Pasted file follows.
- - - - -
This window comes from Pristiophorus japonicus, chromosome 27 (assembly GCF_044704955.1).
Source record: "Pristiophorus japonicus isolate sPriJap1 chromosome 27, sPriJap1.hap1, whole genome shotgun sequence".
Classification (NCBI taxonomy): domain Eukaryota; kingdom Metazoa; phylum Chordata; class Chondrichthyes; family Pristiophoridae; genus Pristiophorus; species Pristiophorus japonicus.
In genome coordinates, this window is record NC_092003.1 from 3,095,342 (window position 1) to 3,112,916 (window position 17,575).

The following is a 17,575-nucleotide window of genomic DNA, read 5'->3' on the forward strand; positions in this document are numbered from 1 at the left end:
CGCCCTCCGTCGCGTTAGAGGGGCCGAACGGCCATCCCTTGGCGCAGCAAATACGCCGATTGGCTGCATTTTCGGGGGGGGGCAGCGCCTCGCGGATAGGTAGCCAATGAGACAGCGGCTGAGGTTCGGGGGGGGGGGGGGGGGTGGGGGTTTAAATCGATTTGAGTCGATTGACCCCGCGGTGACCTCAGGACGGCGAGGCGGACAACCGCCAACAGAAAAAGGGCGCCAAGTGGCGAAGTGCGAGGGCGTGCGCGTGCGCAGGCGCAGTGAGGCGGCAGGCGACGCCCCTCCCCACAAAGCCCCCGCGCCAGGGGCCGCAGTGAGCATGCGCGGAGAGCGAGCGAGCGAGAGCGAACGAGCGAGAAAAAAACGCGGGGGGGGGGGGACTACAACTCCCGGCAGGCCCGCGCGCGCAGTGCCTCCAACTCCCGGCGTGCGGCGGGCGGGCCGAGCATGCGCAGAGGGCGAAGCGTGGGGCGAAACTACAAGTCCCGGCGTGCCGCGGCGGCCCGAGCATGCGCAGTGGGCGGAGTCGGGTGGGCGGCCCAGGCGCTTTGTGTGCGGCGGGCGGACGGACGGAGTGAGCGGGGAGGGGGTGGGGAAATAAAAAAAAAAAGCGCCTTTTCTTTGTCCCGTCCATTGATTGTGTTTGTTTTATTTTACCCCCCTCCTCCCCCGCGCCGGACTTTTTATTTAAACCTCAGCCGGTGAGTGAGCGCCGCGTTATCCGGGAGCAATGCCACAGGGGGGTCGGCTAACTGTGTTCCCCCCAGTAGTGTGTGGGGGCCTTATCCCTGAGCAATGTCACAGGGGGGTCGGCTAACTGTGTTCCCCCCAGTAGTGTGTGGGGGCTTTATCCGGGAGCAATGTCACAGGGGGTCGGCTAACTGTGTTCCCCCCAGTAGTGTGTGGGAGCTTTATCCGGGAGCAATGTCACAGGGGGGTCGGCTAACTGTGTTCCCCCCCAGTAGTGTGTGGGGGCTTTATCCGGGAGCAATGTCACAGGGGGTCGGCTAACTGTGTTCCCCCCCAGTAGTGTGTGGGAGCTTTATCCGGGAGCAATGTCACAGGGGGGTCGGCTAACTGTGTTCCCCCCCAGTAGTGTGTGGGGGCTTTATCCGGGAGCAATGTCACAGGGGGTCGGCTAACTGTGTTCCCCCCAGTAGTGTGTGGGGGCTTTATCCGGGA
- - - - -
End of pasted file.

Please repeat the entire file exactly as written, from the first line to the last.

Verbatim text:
This window comes from Pristiophorus japonicus, chromosome 27 (assembly GCF_044704955.1).
Source record: "Pristiophorus japonicus isolate sPriJap1 chromosome 27, sPriJap1.hap1, whole genome shotgun sequence".
Classification (NCBI taxonomy): domain Eukaryota; kingdom Metazoa; phylum Chordata; class Chondrichthyes; family Pristiophoridae; genus Pristiophorus; species Pristiophorus japonicus.
In genome coordinates, this window is record NC_092003.1 from 3,095,342 (window position 1) to 3,112,916 (window position 17,575).

The following is a 17,575-nucleotide window of genomic DNA, read 5'->3' on the forward strand; positions in this document are numbered from 1 at the left end:
CGCCCTCCGTCGCGTTAGAGGGGCCGAACGGCCATCCCTTGGCGCAGCAAATACGCCGATTGGCTGCATTTTCGGGGGGGGGCAGCGCCTCGCGGATAGGTAGCCAATGAGACAGCGGCTGAGGTTCGGGGGGGGGGGGGGGGGTGGGGGTTTAAATCGATTTGAGTCGATTGACCCCGCGGTGACCTCAGGACGGCGAGGCGGACAACCGCCAACAGAAAAAGGGCGCCAAGTGGCGAAGTGCGAGGGCGTGCGCGTGCGCAGGCGCAGTGAGGCGGCAGGCGACGCCCCTCCCCACAAAGCCCCCGCGCCAGGGGCCGCAGTGAGCATGCGCGGAGAGCGAGCGAGCGAGAGCGAACGAGCGAGAAAAAAACGCGGGGGGGGGGGGACTACAACTCCCGGCAGGCCCGCGCGCGCAGTGCCTCCAACTCCCGGCGTGCGGCGGGCGGGCCGAGCATGCGCAGAGGGCGAAGCGTGGGGCGAAACTACAAGTCCCGGCGTGCCGCGGCGGCCCGAGCATGCGCAGTGGGCGGAGTCGGGTGGGCGGCCCAGGCGCTTTGTGTGCGGCGGGCGGACGGACGGAGTGAGCGGGGAGGGGGTGGGGAAATAAAAAAAAAAAGCGCCTTTTCTTTGTCCCGTCCATTGATTGTGTTTGTTTTATTTTACCCCCCTCCTCCCCCGCGCCGGACTTTTTATTTAAACCTCAGCCGGTGAGTGAGCGCCGCGTTATCCGGGAGCAATGCCACAGGGGGGTCGGCTAACTGTGTTCCCCCCAGTAGTGTGTGGGGGCCTTATCCCTGAGCAATGTCACAGGGGGGTCGGCTAACTGTGTTCCCCCCAGTAGTGTGTGGGGGCTTTATCCGGGAGCAATGTCACAGGGGGTCGGCTAACTGTGTTCCCCCCAGTAGTGTGTGGGAGCTTTATCCGGGAGCAATGTCACAGGGGGGTCGGCTAACTGTGTTCCCCCCCAGTAGTGTGTGGGGGCTTTATCCGGGAGCAATGTCACAGGGGGTCGGCTAACTGTGTTCCCCCCCAGTAGTGTGTGGGAGCTTTATCCGGGAGCAATGTCACAGGGGGGTCGGCTAACTGTGTTCCCCCCCAGTAGTGTGTGGGGGCTTTATCCGGGAGCAATGTCACAGGGGGTCGGCTAACTGTGTTCCCCCCAGTAGTGTGTGGGGGCTTTATCCGGGA